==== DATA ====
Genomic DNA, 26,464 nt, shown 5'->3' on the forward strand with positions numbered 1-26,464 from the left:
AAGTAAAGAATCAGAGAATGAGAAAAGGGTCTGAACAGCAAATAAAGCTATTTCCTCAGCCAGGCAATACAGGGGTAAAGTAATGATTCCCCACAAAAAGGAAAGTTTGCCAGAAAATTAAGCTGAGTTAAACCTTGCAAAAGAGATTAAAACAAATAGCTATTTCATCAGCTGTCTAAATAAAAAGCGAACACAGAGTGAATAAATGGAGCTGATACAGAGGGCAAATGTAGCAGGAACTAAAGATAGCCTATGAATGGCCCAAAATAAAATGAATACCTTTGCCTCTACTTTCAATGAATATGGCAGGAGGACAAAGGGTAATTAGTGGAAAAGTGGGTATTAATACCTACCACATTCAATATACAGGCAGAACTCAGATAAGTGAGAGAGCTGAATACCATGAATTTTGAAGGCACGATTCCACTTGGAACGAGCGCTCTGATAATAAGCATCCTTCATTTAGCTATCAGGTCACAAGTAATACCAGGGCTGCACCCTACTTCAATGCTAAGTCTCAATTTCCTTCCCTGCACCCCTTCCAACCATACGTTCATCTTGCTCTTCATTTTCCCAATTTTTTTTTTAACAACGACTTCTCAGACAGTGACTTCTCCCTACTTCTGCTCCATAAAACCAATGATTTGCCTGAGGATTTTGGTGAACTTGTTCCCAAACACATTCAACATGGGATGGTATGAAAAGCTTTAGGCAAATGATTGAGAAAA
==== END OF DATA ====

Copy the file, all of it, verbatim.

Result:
Genomic DNA, 26,464 nt, shown 5'->3' on the forward strand with positions numbered 1-26,464 from the left:
AAGTAAAGAATCAGAGAATGAGAAAAGGGTCTGAACAGCAAATAAAGCTATTTCCTCAGCCAGGCAATACAGGGGTAAAGTAATGATTCCCCACAAAAAGGAAAGTTTGCCAGAAAATTAAGCTGAGTTAAACCTTGCAAAAGAGATTAAAACAAATAGCTATTTCATCAGCTGTCTAAATAAAAAGCGAACACAGAGTGAATAAATGGAGCTGATACAGAGGGCAAATGTAGCAGGAACTAAAGATAGCCTATGAATGGCCCAAAATAAAATGAATACCTTTGCCTCTACTTTCAATGAATATGGCAGGAGGACAAAGGGTAATTAGTGGAAAAGTGGGTATTAATACCTACCACATTCAATATACAGGCAGAACTCAGATAAGTGAGAGAGCTGAATACCATGAATTTTGAAGGCACGATTCCACTTGGAACGAGCGCTCTGATAATAAGCATCCTTCATTTAGCTATCAGGTCACAAGTAATACCAGGGCTGCACCCTACTTCAATGCTAAGTCTCAATTTCCTTCCCTGCACCCCTTCCAACCATACGTTCATCTTGCTCTTCATTTTCCCAATTTTTTTTTTAACAACGACTTCTCAGACAGTGACTTCTCCCTACTTCTGCTCCATAAAACCAATGATTTGCCTGAGGATTTTGGTGAACTTGTTCCCAAACACATTCAACATGGGATGGTATGAAAAGCTTTAGGCAAATGATTGAGAAAA